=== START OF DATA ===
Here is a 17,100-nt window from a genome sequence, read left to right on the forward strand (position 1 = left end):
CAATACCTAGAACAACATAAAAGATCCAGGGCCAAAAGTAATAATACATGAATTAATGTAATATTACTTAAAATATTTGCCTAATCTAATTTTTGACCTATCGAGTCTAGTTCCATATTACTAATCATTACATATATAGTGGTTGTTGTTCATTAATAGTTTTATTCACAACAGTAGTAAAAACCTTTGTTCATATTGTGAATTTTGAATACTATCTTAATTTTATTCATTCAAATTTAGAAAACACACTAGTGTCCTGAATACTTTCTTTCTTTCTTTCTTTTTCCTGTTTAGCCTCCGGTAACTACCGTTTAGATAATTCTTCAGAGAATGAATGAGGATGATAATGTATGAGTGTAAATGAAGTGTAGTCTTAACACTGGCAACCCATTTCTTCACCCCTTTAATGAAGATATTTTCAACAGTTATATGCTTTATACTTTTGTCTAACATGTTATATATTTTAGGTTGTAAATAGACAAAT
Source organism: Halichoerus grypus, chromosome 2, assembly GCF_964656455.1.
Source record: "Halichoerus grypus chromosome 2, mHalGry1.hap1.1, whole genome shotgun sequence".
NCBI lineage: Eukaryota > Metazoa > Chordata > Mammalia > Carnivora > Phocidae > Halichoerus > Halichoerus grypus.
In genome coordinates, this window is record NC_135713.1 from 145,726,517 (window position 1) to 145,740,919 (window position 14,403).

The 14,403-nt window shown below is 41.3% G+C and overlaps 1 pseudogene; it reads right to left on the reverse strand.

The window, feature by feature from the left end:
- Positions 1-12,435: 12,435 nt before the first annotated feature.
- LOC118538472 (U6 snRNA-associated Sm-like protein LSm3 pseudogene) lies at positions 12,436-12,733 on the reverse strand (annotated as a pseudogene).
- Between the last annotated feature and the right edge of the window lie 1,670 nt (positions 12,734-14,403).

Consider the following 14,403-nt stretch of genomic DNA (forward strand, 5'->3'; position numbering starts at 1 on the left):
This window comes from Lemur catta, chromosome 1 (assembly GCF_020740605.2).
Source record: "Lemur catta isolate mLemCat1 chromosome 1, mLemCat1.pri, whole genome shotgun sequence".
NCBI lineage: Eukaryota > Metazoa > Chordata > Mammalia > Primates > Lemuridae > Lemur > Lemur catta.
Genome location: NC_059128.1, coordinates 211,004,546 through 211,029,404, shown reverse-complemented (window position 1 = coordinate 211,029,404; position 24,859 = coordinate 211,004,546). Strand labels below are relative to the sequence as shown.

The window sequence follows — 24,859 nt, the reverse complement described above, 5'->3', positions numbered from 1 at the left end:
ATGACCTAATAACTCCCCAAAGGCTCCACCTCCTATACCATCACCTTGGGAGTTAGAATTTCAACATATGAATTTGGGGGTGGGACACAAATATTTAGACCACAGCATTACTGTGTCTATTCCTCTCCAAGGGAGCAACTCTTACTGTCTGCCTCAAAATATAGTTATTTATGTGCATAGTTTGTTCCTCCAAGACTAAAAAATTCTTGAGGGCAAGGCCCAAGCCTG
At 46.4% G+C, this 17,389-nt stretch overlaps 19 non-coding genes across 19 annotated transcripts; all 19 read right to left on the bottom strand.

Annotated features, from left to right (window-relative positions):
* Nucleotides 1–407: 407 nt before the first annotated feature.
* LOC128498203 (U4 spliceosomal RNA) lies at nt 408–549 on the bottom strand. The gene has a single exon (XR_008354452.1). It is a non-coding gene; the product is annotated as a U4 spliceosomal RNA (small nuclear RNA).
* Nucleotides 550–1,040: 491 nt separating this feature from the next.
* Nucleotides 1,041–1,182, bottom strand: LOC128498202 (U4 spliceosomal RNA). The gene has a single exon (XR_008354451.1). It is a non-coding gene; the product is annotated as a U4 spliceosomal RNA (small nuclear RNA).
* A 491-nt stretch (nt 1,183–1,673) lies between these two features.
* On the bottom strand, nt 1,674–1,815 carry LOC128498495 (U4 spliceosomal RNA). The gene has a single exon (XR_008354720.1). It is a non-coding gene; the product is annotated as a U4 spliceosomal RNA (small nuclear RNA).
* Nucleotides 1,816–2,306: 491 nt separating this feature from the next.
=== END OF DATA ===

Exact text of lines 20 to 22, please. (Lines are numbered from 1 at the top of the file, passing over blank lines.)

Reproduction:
Annotated features, from left to right (window-relative positions):
* Nucleotides 1–407: 407 nt before the first annotated feature.
* LOC128498203 (U4 spliceosomal RNA) lies at nt 408–549 on the bottom strand. The gene has a single exon (XR_008354452.1). It is a non-coding gene; the product is annotated as a U4 spliceosomal RNA (small nuclear RNA).